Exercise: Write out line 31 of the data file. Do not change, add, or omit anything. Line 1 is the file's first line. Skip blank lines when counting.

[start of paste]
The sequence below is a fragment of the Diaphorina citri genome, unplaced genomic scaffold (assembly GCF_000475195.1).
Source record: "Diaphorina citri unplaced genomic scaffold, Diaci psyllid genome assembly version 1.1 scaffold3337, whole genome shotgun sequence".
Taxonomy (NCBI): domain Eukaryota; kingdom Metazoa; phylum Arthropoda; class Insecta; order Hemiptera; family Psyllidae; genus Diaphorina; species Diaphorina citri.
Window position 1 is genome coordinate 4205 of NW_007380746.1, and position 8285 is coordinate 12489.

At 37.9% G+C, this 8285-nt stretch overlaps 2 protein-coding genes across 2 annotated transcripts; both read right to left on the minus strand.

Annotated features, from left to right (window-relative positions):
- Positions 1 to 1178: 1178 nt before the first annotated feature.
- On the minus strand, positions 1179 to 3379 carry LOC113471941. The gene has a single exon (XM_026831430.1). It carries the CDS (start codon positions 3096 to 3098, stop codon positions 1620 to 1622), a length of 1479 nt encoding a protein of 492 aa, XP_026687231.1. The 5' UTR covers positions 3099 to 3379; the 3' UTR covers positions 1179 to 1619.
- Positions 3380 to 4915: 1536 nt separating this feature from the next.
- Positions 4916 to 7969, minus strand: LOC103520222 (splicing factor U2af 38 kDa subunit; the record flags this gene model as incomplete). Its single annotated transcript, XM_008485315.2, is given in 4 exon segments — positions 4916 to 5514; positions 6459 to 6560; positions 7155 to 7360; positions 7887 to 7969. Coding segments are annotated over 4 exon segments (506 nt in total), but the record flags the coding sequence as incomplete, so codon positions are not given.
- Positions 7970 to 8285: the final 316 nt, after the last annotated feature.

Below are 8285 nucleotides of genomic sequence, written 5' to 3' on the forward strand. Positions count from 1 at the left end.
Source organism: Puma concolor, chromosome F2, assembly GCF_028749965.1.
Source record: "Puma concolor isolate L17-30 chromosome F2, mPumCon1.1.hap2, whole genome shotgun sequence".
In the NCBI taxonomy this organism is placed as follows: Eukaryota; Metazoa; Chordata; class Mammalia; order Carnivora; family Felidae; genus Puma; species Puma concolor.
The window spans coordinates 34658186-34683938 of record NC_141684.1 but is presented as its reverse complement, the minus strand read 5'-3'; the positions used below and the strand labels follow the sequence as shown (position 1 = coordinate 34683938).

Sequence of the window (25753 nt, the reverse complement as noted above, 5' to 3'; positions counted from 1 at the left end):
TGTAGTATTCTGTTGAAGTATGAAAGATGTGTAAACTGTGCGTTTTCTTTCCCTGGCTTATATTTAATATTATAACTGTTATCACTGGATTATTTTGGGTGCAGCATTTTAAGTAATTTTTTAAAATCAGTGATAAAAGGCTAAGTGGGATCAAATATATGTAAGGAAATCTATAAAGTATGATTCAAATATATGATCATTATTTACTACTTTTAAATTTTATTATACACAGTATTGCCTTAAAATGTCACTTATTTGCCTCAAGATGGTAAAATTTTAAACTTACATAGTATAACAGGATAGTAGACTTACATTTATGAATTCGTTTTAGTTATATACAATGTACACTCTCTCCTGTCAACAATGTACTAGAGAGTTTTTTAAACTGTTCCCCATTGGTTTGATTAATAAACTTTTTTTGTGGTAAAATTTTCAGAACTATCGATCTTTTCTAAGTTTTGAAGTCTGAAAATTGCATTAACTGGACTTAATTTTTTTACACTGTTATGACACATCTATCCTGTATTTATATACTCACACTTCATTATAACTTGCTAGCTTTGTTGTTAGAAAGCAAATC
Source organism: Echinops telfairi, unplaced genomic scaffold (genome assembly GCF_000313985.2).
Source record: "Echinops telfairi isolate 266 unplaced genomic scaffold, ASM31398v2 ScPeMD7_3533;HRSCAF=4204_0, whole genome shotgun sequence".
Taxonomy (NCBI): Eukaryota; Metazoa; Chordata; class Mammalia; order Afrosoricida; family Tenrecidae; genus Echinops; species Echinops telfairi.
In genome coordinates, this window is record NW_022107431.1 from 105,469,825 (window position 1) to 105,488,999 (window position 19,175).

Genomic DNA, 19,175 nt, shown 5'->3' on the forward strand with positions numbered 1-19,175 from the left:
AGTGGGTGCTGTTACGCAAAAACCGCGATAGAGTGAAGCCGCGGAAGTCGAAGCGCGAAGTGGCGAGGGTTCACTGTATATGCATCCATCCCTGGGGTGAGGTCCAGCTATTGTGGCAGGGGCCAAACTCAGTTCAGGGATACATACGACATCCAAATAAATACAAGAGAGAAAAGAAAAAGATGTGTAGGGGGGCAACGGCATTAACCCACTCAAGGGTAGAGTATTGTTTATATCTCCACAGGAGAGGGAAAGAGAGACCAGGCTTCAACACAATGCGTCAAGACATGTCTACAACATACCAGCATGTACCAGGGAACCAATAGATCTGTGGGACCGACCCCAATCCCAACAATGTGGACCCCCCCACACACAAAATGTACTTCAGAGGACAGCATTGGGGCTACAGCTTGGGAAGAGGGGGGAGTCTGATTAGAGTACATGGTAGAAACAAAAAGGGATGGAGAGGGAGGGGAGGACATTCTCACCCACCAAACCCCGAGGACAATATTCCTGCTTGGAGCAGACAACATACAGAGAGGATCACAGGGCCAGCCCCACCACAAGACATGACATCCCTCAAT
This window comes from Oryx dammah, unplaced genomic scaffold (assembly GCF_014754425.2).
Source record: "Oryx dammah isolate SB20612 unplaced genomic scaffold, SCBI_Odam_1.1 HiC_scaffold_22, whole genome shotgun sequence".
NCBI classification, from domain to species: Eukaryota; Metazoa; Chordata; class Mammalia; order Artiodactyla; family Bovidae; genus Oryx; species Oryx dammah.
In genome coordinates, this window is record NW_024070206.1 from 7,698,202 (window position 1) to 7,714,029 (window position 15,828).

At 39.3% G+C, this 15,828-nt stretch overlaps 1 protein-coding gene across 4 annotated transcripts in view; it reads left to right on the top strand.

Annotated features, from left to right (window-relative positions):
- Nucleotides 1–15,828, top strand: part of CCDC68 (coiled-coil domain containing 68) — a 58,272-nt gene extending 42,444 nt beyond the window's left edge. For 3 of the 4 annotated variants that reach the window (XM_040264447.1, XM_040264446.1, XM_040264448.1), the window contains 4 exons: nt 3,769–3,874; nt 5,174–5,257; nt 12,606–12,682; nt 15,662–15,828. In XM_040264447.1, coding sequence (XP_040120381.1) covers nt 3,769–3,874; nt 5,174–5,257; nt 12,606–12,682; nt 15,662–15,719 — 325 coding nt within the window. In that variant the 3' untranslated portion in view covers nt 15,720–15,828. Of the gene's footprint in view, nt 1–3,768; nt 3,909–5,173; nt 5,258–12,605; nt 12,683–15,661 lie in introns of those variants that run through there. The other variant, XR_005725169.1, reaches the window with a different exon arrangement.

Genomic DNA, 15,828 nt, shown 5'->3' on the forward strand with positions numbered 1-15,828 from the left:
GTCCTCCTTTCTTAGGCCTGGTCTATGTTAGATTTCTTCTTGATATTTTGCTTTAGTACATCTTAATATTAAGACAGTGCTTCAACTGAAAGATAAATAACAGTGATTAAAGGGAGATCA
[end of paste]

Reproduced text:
- Nucleotides 1–15,828, top strand: part of CCDC68 (coiled-coil domain containing 68) — a 58,272-nt gene extending 42,444 nt beyond the window's left edge. For 3 of the 4 annotated variants that reach the window (XM_040264447.1, XM_040264446.1, XM_040264448.1), the window contains 4 exons: nt 3,769–3,874; nt 5,174–5,257; nt 12,606–12,682; nt 15,662–15,828. In XM_040264447.1, coding sequence (XP_040120381.1) covers nt 3,769–3,874; nt 5,174–5,257; nt 12,606–12,682; nt 15,662–15,719 — 325 coding nt within the window. In that variant the 3' untranslated portion in view covers nt 15,720–15,828. Of the gene's footprint in view, nt 1–3,768; nt 3,909–5,173; nt 5,258–12,605; nt 12,683–15,661 lie in introns of those variants that run through there. The other variant, XR_005725169.1, reaches the window with a different exon arrangement.